9/23/2019
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The IMF and the World Bank Are Not the Solution to Somalia’s Socio-economic Problems.

By  Jibril M. Ahmed Domenico
Saturday August 24, 2019



...The International Monetary Fund (IMF) and the World Bank cannot help Somalia; only good leadership, sound policies and a change of attitude from all Somalis will make Somalia a better place to live, work and do business

Like the World Bank, the IMF is a respected global institution because of its founding and current membership, sponsors and physical location. While the IMF oversees the stability of the world’s monetary system, the World Bank’s goal is to “reduce” poverty by offering support to middle-income and low-income countries. Both institutions are based in Washington, D.C. (the center of global power), and were instituted as part of the Bretton Woods Agreement in 1945 right after the Second World War which lasted from 1939 – 1945. However, these facts in no way suggest that the IMF and the World Bank are flawless or accurate in most of their activities, estimations, projections, utterances, publications and impacts.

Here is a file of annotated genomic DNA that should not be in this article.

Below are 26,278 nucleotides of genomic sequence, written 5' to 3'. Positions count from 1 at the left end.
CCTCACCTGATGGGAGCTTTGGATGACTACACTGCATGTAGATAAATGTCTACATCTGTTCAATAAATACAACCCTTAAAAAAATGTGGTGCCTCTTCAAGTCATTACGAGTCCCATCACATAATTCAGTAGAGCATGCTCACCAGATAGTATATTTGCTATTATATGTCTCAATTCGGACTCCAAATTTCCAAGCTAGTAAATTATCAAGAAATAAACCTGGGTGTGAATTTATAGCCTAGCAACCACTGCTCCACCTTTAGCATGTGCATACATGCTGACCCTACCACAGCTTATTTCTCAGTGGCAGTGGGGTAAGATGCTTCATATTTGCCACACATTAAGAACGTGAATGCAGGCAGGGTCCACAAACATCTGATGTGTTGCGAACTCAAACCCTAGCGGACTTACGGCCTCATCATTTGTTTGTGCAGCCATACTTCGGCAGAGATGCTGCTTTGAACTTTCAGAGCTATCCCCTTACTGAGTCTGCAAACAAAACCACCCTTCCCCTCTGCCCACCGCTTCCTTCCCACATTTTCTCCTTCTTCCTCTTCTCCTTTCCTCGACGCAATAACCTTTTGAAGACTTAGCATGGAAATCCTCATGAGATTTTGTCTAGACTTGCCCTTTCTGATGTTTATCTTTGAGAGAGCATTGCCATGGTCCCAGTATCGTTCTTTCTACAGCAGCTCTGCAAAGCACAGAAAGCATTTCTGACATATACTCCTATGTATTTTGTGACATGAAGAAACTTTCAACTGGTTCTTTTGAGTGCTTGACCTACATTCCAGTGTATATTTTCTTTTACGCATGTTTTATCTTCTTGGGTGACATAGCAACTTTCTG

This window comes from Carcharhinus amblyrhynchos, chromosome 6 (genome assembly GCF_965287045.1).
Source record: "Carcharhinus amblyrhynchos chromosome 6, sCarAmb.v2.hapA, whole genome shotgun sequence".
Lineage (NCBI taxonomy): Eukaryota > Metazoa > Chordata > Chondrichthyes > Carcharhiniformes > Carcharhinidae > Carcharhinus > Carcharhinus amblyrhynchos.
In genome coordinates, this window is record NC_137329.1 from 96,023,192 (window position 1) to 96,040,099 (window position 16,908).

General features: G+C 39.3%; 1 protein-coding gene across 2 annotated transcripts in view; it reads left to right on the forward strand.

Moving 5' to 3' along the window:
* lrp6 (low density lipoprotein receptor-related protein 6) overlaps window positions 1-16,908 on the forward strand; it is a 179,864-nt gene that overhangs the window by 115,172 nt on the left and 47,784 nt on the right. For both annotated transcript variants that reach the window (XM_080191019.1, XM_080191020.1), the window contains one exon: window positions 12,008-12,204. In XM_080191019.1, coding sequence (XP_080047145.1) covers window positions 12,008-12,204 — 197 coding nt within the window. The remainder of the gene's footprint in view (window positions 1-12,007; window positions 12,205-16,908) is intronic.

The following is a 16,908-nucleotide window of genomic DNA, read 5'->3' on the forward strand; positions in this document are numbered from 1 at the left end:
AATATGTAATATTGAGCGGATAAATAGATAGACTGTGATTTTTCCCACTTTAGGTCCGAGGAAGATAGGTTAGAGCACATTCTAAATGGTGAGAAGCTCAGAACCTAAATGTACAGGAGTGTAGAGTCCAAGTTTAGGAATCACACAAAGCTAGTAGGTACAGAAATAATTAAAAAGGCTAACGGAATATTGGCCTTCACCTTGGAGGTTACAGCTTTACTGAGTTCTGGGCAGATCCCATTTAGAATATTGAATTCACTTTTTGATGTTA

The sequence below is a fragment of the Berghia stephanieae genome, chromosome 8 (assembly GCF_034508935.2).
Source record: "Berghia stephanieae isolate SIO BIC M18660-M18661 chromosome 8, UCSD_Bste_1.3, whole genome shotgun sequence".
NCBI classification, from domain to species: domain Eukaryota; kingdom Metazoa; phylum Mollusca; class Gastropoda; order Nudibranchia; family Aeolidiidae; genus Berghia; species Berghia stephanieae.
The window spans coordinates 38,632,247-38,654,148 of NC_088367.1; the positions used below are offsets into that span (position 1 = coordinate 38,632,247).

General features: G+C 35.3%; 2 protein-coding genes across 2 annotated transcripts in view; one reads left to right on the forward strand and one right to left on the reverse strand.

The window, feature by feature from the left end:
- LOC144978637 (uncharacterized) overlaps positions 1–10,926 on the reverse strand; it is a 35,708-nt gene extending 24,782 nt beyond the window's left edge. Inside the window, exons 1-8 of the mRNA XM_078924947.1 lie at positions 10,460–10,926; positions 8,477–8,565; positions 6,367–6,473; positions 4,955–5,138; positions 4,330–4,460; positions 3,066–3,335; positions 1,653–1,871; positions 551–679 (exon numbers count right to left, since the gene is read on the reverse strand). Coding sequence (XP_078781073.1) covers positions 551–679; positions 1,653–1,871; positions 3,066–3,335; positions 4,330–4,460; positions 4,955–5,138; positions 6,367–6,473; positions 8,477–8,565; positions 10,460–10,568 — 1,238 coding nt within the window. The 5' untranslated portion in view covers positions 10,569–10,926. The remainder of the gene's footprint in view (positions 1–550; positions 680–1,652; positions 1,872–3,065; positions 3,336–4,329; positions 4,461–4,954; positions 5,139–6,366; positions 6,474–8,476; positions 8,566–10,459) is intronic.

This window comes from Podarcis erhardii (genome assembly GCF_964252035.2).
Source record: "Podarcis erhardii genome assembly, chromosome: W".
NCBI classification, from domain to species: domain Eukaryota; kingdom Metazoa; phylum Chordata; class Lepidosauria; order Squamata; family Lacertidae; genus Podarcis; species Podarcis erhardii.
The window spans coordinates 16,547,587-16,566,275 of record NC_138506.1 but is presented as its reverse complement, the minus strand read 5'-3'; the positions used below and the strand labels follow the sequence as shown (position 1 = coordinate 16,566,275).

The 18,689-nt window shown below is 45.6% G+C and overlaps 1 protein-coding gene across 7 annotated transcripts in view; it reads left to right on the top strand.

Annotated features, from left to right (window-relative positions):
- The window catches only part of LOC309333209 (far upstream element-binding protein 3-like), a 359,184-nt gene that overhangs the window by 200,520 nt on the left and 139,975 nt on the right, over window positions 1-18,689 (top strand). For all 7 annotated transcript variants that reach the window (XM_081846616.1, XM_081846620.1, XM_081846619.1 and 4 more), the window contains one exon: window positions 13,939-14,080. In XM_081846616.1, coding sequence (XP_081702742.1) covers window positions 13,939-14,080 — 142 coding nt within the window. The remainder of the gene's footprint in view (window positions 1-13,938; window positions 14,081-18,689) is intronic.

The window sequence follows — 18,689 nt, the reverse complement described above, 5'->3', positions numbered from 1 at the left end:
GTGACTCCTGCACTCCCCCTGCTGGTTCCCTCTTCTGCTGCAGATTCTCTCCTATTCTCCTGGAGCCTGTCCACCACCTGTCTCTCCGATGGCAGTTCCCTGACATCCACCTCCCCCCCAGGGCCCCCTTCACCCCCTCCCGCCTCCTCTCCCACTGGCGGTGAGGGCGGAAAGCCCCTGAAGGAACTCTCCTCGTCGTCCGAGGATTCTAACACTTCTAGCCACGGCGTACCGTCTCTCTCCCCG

For example, the IMF recently announced that Somalia should expect a growing rate of economic condition in the next year or two if things are done fast as they planned. This prediction or projection is not data-driven. Somalia and a number of African countries have no legitimate economic data or a process thereof. Data collected and used in Somalia by most, if not all, international organizations has a hundred percent absolute margin of error since they are not grounded in any scientific survey of any sort. So what drives the IMF’s recent conclusions about the Somalia's economy? Perhaps, perceptions of political and social events in Somalia. But again, the IMF cannot and should not make an economic forecast based on mere political and social events. So why are Somalis jumping up and down because the IMF has made an unsubstantiated and unscientific pronouncement about the country’s economy based on a no-data driven analysis?